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Wednesday, July 23, 2014 |  Madison, WI: 73.0° F  Fair
The Daily

MUSIC

Majestic Theatre celebrates five years of live music and downtown revitalization

Los Angeles, circa 2005. Roommates Matt Gerding and Scott Leslie have a vision. It isn't caused by heat, smog or celebrity sightings, but it does lead to a risky situation. They quit their jobs and move to Madison, Wis., a faraway city with an unfamiliar culture. With the help of two investors, they purchase a crumbling vaudeville theater with a checkered past. Some call it a money pit, but Gerding and Leslie don't listen. To them, it's a diamond in the rough, the perfect spot for the concerts of their dreams. >More
 Legs McNeil resurrects Please Kill Me for a new generation of punks, drunks and music-history junkies

In the beginning, there was Legs McNeil. He lived in 1970s New York, otherwise known as hell. To him, it was heaven. He started a magazine called Punk with a couple of friends. The name symbolized what they loved about their favorite musicians. It meant "drunk, obnoxious, smart but not pretentious, absurd, funny, ironic, and things that appealed to the darker side," he and Gillian McCain explain in their 1996 book Please Kill Me: The Uncensored Oral History of Punk. >More
 Butch Vig takes Nirvana to #1: A 20th anniversary appreciation

One of the most important albums in rock history -- Nirvana's Nevermind -- got its start at an unremarkable brick building in the 1200 block of East Washington Avenue. This was the home of Smart Studios, where a little-known Seattle trio came to record with Madison producer Butch Vig in April of 1990. >More
 Pearl and the Beard charm fans with harmonies and cuteness at the Majestic Theatre

A folk-pop trifecta -- Pearl and the Beard, PHOX and Anna Vogelzang -- won over the Majestic Theatre's crowd Friday night with sweet harmonies, cute instruments and even cuter melodies. >More
 MadTracks: 'Apology Accepted' by the Midwest Beat

Listening to the Midwest Beat is a bit like riding with the Joad family: The band is crowded with personalities and conflicting tendencies, and it's liable to shed members. Their new single "Apology Accepted" is the first time I've heard them truly embrace their messy side. >More
 John DeMain sticks with the Madison Symphony Orchestra while becoming one of the world's top conductors

When John DeMain raises his baton on the Madison Symphony Orchestra's podium, nearly 100 musicians come to attention, awaiting his mighty downbeat. During his 19 seasons as the orchestra's conductor and music director, DeMain has given our city masterpieces by the introspective Mahler, the flamboyant Strauss, the brooding Sibelius. >More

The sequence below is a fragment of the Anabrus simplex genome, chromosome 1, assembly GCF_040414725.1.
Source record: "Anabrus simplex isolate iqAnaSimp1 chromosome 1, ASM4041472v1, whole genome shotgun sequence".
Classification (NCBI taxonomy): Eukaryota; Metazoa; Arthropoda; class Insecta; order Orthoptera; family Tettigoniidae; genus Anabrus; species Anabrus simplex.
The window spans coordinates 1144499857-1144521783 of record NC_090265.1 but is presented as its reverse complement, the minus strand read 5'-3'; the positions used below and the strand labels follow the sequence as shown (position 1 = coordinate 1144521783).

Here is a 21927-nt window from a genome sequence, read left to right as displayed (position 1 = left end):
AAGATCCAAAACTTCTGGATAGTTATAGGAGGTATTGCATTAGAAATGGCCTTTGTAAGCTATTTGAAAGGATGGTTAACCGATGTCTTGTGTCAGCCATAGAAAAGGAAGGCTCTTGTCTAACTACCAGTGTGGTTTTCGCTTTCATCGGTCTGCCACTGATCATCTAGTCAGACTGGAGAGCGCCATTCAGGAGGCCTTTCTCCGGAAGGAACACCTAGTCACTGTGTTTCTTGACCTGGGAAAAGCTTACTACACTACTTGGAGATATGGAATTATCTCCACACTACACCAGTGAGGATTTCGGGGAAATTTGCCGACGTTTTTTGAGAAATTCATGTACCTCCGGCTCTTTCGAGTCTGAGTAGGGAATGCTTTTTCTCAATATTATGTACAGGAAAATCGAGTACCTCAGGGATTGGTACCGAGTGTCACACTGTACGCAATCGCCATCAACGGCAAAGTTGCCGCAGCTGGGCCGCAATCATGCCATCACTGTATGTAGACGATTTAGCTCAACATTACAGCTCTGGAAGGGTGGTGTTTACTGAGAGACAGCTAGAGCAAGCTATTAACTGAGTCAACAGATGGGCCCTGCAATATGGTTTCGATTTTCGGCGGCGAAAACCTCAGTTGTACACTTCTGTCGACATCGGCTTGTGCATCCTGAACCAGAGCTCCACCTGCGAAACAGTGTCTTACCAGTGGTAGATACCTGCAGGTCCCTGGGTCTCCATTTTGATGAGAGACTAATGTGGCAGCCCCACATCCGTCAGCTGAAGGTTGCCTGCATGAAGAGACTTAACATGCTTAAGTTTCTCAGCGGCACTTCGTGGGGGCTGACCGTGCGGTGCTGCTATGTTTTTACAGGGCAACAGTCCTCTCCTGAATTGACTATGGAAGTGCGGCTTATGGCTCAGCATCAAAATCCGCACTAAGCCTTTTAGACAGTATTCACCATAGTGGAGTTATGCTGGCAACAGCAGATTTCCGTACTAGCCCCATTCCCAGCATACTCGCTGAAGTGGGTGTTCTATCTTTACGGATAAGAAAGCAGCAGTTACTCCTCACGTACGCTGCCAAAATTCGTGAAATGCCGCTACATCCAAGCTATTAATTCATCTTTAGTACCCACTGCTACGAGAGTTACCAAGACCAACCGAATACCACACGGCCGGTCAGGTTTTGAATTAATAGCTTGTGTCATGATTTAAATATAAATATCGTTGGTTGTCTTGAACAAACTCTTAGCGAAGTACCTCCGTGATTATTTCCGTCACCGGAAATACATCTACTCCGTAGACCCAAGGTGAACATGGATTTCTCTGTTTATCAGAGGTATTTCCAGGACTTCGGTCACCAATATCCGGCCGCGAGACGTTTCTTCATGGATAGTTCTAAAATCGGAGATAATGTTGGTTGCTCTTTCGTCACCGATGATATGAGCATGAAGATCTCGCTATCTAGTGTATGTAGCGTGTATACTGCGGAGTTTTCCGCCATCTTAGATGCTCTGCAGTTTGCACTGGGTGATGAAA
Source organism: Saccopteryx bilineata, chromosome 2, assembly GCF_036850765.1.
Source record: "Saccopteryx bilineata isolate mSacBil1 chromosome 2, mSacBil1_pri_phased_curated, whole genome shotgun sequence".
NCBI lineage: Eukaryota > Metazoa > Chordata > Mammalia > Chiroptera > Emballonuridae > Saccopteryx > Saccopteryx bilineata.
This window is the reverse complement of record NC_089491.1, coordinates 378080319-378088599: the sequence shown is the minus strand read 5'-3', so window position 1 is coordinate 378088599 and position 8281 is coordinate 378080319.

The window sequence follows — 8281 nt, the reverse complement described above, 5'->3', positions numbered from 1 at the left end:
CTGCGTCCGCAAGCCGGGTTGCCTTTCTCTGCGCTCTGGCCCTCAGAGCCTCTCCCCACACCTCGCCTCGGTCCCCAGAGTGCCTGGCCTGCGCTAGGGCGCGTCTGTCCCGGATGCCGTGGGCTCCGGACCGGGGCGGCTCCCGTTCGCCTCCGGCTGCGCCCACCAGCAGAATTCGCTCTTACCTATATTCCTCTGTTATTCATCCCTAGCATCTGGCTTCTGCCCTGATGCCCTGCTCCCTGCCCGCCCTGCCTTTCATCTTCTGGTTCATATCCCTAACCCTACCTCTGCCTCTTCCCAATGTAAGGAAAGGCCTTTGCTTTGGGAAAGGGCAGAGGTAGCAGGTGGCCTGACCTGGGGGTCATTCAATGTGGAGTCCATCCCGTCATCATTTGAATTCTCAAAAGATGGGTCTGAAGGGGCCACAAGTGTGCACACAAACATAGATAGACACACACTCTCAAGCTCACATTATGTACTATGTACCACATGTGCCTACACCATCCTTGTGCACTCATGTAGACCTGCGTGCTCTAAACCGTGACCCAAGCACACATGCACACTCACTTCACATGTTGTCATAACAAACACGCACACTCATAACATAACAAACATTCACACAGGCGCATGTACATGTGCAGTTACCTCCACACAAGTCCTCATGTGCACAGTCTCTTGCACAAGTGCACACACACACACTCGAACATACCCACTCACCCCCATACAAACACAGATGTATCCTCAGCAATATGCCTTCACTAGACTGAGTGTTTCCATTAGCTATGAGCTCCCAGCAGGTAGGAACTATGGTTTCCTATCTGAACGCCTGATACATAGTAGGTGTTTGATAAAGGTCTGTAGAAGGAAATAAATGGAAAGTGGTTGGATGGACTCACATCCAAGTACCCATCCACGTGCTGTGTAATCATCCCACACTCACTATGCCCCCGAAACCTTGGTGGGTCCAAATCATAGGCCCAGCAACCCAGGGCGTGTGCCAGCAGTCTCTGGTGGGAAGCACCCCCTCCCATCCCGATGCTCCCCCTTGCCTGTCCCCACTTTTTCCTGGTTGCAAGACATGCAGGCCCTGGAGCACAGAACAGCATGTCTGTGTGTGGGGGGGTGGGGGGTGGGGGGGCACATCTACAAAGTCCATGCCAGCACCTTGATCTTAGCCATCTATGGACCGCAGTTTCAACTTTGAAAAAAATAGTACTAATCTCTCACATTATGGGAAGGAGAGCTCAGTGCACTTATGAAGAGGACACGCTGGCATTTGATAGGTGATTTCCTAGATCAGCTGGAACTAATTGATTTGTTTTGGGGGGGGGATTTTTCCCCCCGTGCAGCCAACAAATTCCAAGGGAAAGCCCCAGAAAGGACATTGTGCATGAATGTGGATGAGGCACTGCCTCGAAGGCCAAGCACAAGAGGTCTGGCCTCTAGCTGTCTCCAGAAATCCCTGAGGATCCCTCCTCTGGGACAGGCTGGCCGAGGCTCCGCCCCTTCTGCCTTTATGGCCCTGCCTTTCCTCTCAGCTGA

Beyond Bright Eyes: Conor Oberst sheds his famous moniker for a solo tour

For a long time, Conor Oberst was synonymous with Bright Eyes, the manic folk project he often helmed alone. Only his birth name will appear on the bill when he comes to the Overture Center's Capitol Theater Sept. 23. At this show, he'll likely perform songs from his latest Conor Oberst releases: 2008's self-titled LP and Gentleman's Pact EP, and Outer South, his 2009 release with the Mystic Valley Band. >More
 The Avett Brothers' Gap ad doesn't sit well with some local musicians

When I was 10, a new coach was hired at my swim club. Mr. Buell came from Houston, a charming hustler in short pants. I was all in. Then one afternoon, during his first week on the deck, while I was swimming backstroke, I looked over on the sidewalk next to the outdoor lanes, and there he was smoking a cigarette. What? I flipped over onto my stomach and swam on, boiling with disappointment. >More
 Ancora String Quartet dazzles with classical gems by Beethoven, Mendelssohn and Schumann

The Ancora String Quartet concert on Saturday night at the First Unitarian Society, the first of the 2012-13 season, was a splendid survey of 19th century classical landmarks. The group explored the first half of the century via works by Beethoven, Mendelssohn and Schumann. >More
 Synths, laptops and loops are slowly changing Madison music

Electronic music is not taking Madison by storm, nor is it creating a new scene. This year, it's been grabbing ears and imaginations one at a time. No one group is responsible for this surge in popularity, and the artists don't rally around the same set of musical clichés. They make cheery synth-pop songs, gloomy avant-garde soundscapes and nearly everything in between. >More
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